How to plan marketing budgets and allocations for measurable & profitable brand growth

By Dr. Andrée K Bates

It’s no longer acceptable for marketers to only provide metrics regarding perception of their brands, recall of key messages, intent to prescribe, or Share of Voice. Given today’s economy, marketers are being asked more than ever to justify their budgets – how did they help drive more business and profit? Senior Managers want to know what the return on the investment is, how they can grow more sales and more profit.

Despite all the talk about giving customer value, social media and ROI, marketing is still stuck in the dark ages on this critical element of the planning cycle: how much budget to put into what activities. The way this is done has not changed significantly in the past several decades. Although one would expect that marketing decisions should be based on a complex analysis of product factors, competitor factors and environmental factors, in reality, many companies still shockingly make these decisions based on either historical spend levels, ‘percent-of-sales’ rationales, or ‘match-the-competitors’ share of voice and spend.

Unfortunately, only a few companies are planning their budget allocations on the expected cost versus impact of achieving targeted objectives for the upcoming year (zero-based). Additionally, only a very few are using any kind of robust analytical assessment to arrive at risk-adjusted budgets associated with probabilities-of-success factors.

Weirdly, in many companies, someone in Finance - with no real understanding of marketing - is asked to determine the overall marketing budget. Often their first thought is “What did we spend last year?” Does it matter? Given how much is changing in our environment, should we not be staying firmly focused on our objectives and how to achieve them, and emphasize what budget put in what areas will provide the highest level of profitable growth? We recommend that when planning your budgets for 2010, marketers follow the following steps to get significantly more ‘bang for their buck’.

1. Stay Focused on Your Sales and Profit Goals

Without focusing on what you want to achieve, how are you going to know how to get there? Figure out your goals in terms of both top and bottom line growth.

2. Create an Analytic Framework

Yes, I know … an experienced marketer can tell a lot from gut feel. However, the environment is changing, and what your gut tells you is often based on your experience. The world is not as it used to be. The blockbuster model is failing, doctors don’t want to see reps like they used to, social media use is exploding, and customer empowerment and knowledge is greater than it has ever been. You need to remove as much emotion out of the process as possible and make all assumptions used very explicit, and then use analytics to figure out how to reach your goals accurately.

3. Use Simulation

The more variables you can account for in a simulation, the more you’ll understand the full impact of your marketing dollars (and promote marketing credibility with finance and the C-Suite). There never is only one answer in any budgeting process. There are a series of overlapping risk and opportunity evaluations that must be made, and a variety of different combinations can lead to a successful outcome. What if you increase this, and decrease this, what will happen?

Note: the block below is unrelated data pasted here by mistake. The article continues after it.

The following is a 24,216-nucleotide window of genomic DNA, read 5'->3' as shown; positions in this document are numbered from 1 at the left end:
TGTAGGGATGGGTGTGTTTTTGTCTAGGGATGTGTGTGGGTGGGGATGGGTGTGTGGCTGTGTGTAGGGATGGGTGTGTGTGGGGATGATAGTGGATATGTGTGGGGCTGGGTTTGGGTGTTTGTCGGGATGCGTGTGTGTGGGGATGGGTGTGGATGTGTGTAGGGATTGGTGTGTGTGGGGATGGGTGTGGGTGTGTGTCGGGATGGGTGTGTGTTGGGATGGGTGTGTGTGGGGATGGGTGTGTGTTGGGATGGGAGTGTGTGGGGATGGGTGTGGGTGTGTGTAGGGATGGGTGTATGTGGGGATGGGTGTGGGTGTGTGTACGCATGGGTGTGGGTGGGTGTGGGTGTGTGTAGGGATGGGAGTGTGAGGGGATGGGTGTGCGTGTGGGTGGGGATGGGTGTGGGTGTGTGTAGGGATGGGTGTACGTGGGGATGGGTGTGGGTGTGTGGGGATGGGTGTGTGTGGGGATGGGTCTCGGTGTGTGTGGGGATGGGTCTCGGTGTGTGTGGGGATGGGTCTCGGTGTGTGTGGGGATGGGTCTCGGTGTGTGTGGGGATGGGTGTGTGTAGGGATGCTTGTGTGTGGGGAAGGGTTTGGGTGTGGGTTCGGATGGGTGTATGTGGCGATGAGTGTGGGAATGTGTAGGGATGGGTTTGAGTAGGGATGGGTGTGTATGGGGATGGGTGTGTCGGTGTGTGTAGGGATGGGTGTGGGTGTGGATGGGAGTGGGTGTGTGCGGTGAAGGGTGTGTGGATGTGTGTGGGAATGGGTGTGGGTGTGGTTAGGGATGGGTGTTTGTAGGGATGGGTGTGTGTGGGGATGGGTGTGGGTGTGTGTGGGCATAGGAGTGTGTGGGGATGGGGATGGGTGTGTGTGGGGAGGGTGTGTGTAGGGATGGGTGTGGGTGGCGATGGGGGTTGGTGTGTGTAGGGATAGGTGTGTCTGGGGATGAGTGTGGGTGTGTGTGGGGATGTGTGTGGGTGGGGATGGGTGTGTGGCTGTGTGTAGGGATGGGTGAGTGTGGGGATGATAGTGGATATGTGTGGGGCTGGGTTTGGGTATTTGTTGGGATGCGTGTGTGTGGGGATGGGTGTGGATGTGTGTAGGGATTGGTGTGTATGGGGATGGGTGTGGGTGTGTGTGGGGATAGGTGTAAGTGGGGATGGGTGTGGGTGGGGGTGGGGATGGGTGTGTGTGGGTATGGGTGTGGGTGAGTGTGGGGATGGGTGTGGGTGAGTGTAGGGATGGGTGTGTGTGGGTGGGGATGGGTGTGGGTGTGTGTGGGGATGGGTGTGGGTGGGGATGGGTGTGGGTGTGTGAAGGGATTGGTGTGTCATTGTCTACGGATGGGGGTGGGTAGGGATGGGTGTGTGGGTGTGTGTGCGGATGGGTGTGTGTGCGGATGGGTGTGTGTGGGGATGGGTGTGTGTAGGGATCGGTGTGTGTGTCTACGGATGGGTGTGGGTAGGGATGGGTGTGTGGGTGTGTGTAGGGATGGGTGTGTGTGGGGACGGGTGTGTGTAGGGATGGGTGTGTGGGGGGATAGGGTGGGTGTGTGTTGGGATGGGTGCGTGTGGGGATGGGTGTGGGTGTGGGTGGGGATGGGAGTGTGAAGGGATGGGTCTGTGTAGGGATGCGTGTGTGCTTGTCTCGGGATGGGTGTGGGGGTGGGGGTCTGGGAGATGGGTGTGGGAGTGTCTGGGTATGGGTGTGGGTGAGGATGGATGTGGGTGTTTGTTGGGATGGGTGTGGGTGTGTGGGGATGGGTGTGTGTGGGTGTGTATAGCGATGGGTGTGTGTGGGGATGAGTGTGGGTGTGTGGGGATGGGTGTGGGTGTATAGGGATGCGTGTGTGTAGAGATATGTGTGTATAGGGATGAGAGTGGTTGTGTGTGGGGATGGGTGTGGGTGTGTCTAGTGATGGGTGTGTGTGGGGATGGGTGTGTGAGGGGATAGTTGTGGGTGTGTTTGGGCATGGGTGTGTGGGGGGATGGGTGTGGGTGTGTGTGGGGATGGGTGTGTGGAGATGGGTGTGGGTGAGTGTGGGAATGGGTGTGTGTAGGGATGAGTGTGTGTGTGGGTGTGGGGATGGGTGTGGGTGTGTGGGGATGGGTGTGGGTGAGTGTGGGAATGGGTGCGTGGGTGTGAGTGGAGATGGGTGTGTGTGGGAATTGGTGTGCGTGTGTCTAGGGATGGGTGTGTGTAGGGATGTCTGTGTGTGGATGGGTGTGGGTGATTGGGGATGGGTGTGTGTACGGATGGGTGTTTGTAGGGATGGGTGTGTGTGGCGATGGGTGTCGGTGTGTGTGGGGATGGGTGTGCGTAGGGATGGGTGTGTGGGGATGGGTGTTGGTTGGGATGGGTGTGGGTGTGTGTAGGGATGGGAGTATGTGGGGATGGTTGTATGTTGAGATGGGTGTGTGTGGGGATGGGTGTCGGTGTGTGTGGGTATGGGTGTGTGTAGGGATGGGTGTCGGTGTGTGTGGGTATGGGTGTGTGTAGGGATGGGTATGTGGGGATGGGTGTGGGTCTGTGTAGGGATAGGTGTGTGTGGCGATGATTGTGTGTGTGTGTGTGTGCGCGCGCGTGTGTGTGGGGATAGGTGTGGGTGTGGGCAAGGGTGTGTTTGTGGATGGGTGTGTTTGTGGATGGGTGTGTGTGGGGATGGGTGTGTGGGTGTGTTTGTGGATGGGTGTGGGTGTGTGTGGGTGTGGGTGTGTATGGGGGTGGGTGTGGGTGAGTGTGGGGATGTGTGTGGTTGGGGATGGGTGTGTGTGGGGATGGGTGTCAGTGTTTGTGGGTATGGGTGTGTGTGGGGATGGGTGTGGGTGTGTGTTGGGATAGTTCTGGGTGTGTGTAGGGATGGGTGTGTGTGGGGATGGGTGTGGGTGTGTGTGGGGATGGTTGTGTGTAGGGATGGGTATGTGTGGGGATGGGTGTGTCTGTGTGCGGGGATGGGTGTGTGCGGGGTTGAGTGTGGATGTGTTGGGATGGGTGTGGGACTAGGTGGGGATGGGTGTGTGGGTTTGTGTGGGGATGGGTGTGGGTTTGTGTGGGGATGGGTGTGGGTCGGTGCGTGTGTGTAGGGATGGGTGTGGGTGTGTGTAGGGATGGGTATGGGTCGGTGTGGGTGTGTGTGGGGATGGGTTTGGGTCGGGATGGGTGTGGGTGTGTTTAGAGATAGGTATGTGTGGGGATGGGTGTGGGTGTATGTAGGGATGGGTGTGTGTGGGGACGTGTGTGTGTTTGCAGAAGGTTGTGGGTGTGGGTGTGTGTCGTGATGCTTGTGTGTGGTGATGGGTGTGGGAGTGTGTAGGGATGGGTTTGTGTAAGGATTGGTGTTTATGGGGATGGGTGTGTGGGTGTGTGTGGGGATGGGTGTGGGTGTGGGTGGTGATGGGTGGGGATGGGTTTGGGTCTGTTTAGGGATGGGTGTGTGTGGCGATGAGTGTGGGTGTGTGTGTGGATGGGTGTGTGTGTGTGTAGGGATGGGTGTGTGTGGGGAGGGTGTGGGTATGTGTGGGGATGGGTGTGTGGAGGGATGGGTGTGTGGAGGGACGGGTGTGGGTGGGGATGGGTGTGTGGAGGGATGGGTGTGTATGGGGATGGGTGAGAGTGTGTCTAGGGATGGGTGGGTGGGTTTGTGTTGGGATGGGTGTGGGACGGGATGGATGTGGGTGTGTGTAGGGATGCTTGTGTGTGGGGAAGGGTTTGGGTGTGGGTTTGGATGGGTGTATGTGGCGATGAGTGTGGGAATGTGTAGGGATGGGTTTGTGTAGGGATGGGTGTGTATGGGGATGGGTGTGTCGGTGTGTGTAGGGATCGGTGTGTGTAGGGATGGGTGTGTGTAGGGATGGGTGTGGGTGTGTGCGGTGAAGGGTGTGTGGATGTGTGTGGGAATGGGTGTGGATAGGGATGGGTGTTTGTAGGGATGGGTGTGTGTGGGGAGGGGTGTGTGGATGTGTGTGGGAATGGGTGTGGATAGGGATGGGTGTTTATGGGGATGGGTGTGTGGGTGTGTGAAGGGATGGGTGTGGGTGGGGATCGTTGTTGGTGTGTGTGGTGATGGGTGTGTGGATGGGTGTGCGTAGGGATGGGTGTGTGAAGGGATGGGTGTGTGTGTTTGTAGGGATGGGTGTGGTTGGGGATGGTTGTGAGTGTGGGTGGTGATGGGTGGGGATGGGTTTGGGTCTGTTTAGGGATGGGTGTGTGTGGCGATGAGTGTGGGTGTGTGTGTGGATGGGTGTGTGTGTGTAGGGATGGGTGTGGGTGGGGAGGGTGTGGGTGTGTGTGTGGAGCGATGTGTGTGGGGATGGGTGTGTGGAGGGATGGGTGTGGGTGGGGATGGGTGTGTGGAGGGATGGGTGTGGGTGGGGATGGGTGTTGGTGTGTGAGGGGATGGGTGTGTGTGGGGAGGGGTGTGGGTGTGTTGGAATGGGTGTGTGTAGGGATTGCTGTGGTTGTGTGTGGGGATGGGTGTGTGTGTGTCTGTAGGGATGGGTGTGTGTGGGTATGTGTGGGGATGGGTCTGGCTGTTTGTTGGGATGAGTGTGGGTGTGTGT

4. Anticipate the Competitors

How do you know what your competitors are doing and how they will respond? Understanding how you expect to use your marketing resources to create and defend a competitive advantage is critically important in building your case for getting them in the first place. Marketing does not need to be an expense that has to be managed but an investment in the future. How can we invest in it appropriately and thoughtfully to gain competitive advantage? And if we can’t, then we shouldn’t spend.

5. Refine your Activities Based on Results

Sometimes your competitors may do something that causes you to reassess what you are doing. Don’t be stuck in doing something the same way if the results are not what you want. Modify your activities based on your results.

CONCLUSION

For every budget planning cycle, every Marketing Director is presented with a number of critical questions about their assumptions, and they have a responsibility to build into each year’s plan an appropriate set of data, tests and analyses to provide the answers. Without these, resources will be drained and growth will be stunted, especially in light of the changes in the Pharma environment. Marketers must keep the following in mind when planning their 2010 budgets: 

  • Know your market share or sales as well as profit objectives
  • Figure out what you need to know to get there
  • Figure out what analytics you can get that answer these questions and do these now so they can feed into your planning cycle
  • Prioritize marketing plans on the basis of value of the result versus cost
  • Develop action plans to achieve the results

Pharmaceutical marketers have been doing a lot of the same things for a long time. You may know that if you propose a 5-10% budget increase for your marketing activities, you will get a “yes”, but if you use analytics appropriately, you can show an evidence-based argument for how much budget will get you what result. Marketers should be able to propose budgets on the basis of business goals and get support from Senior Management, and the only way to win that support is by using sophisticated analytics that are not tied to historical data to show you the evidence.

 

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